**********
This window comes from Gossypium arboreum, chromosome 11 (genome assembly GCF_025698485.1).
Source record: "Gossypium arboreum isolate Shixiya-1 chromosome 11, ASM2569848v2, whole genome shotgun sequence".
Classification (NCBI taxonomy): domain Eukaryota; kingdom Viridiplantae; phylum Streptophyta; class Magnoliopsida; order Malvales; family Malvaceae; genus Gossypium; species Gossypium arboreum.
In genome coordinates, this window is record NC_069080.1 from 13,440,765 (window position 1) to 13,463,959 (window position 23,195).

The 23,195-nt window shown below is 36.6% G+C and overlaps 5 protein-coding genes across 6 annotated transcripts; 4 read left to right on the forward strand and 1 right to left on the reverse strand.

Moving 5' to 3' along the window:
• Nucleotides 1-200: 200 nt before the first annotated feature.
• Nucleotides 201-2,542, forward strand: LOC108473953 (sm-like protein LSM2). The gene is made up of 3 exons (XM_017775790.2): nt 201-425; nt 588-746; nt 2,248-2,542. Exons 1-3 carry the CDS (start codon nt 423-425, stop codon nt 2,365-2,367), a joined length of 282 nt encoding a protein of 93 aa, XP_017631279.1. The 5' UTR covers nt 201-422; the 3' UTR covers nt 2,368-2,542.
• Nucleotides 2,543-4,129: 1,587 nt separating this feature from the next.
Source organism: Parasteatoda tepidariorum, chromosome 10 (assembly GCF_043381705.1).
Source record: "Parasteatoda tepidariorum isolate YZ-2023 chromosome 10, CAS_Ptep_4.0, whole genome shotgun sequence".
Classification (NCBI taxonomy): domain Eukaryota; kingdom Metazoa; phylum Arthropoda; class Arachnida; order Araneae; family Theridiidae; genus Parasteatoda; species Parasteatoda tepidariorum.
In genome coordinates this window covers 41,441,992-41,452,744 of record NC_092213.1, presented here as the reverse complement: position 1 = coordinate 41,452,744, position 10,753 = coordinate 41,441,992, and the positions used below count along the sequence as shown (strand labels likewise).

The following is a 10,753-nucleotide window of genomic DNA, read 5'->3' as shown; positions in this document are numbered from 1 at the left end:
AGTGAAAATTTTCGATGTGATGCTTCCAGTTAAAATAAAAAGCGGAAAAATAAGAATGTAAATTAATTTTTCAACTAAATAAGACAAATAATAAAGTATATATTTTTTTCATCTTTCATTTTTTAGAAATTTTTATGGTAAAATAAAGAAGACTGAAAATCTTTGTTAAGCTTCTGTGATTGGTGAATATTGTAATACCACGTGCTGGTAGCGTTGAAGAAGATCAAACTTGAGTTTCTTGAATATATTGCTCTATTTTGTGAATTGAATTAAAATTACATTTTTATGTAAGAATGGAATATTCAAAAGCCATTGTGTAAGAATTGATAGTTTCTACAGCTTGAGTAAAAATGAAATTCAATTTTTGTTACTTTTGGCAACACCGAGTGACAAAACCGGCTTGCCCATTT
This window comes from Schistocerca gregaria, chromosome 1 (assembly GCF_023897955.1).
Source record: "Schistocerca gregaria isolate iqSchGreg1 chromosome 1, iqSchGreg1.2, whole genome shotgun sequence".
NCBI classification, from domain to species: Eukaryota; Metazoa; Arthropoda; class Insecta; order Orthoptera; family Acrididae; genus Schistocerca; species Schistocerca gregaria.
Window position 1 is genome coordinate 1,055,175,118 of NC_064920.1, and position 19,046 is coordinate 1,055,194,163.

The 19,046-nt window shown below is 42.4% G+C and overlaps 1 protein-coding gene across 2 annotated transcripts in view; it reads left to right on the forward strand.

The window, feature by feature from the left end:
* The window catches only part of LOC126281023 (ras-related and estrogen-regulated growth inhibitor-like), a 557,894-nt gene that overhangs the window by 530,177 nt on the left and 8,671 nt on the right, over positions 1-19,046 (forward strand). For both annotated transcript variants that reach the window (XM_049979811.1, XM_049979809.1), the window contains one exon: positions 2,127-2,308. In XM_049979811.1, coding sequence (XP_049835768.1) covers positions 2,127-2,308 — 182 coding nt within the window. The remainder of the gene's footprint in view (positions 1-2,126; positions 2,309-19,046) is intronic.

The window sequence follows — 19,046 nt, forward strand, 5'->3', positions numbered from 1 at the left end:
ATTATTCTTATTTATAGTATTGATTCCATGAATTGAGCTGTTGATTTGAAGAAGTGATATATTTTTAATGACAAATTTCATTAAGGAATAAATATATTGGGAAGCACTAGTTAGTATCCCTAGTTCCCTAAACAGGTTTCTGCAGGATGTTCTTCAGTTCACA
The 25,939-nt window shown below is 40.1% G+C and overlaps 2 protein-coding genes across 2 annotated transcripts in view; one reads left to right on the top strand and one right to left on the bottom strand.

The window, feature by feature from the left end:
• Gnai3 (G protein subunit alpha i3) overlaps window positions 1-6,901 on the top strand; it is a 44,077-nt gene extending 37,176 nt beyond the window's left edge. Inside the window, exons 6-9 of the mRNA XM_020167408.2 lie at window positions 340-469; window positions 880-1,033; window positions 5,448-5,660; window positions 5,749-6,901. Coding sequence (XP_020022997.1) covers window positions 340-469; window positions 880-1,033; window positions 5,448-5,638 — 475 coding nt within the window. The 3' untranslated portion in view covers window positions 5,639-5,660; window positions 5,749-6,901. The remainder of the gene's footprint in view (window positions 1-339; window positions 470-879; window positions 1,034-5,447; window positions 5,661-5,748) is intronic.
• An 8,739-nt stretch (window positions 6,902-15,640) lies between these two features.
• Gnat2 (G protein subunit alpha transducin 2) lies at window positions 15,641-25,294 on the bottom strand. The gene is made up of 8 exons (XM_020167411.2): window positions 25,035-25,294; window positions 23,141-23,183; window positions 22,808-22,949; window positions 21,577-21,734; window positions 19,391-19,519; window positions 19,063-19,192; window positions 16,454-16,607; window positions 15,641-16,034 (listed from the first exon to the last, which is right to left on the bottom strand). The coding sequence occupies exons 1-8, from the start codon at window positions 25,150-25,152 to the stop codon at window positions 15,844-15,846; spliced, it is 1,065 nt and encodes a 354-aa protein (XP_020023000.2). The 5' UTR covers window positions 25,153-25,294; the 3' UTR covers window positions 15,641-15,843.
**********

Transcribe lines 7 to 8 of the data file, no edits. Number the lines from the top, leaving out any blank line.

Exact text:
• Nucleotides 1-200: 200 nt before the first annotated feature.
• Nucleotides 201-2,542, forward strand: LOC108473953 (sm-like protein LSM2). The gene is made up of 3 exons (XM_017775790.2): nt 201-425; nt 588-746; nt 2,248-2,542. Exons 1-3 carry the CDS (start codon nt 423-425, stop codon nt 2,365-2,367), a joined length of 282 nt encoding a protein of 93 aa, XP_017631279.1. The 5' UTR covers nt 201-422; the 3' UTR covers nt 2,368-2,542.